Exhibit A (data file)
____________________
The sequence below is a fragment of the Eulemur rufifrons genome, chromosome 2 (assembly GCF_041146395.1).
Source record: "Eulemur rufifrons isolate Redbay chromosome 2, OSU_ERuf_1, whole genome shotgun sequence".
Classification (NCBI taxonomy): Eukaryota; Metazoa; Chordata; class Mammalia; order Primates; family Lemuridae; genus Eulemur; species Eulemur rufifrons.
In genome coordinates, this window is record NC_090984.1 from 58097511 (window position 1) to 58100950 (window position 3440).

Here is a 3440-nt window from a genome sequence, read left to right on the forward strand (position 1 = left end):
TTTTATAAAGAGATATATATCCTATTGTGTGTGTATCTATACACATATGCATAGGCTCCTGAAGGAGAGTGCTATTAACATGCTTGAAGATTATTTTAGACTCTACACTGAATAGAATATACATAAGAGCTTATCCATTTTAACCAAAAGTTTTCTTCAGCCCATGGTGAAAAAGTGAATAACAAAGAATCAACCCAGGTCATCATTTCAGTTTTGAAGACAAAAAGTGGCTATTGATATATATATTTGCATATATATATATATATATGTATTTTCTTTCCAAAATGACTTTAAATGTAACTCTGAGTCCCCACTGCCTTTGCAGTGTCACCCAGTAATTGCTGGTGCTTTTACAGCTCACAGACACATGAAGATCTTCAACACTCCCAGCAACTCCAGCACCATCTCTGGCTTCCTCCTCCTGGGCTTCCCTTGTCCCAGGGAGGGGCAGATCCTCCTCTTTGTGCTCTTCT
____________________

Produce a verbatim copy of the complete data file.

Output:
The sequence below is a fragment of the Eulemur rufifrons genome, chromosome 2 (assembly GCF_041146395.1).
Source record: "Eulemur rufifrons isolate Redbay chromosome 2, OSU_ERuf_1, whole genome shotgun sequence".
Classification (NCBI taxonomy): Eukaryota; Metazoa; Chordata; class Mammalia; order Primates; family Lemuridae; genus Eulemur; species Eulemur rufifrons.
In genome coordinates, this window is record NC_090984.1 from 58097511 (window position 1) to 58100950 (window position 3440).

Here is a 3440-nt window from a genome sequence, read left to right on the forward strand (position 1 = left end):
TTTTATAAAGAGATATATATCCTATTGTGTGTGTATCTATACACATATGCATAGGCTCCTGAAGGAGAGTGCTATTAACATGCTTGAAGATTATTTTAGACTCTACACTGAATAGAATATACATAAGAGCTTATCCATTTTAACCAAAAGTTTTCTTCAGCCCATGGTGAAAAAGTGAATAACAAAGAATCAACCCAGGTCATCATTTCAGTTTTGAAGACAAAAAGTGGCTATTGATATATATATTTGCATATATATATATATATATGTATTTTCTTTCCAAAATGACTTTAAATGTAACTCTGAGTCCCCACTGCCTTTGCAGTGTCACCCAGTAATTGCTGGTGCTTTTACAGCTCACAGACACATGAAGATCTTCAACACTCCCAGCAACTCCAGCACCATCTCTGGCTTCCTCCTCCTGGGCTTCCCTTGTCCCAGGGAGGGGCAGATCCTCCTCTTTGTGCTCTTCT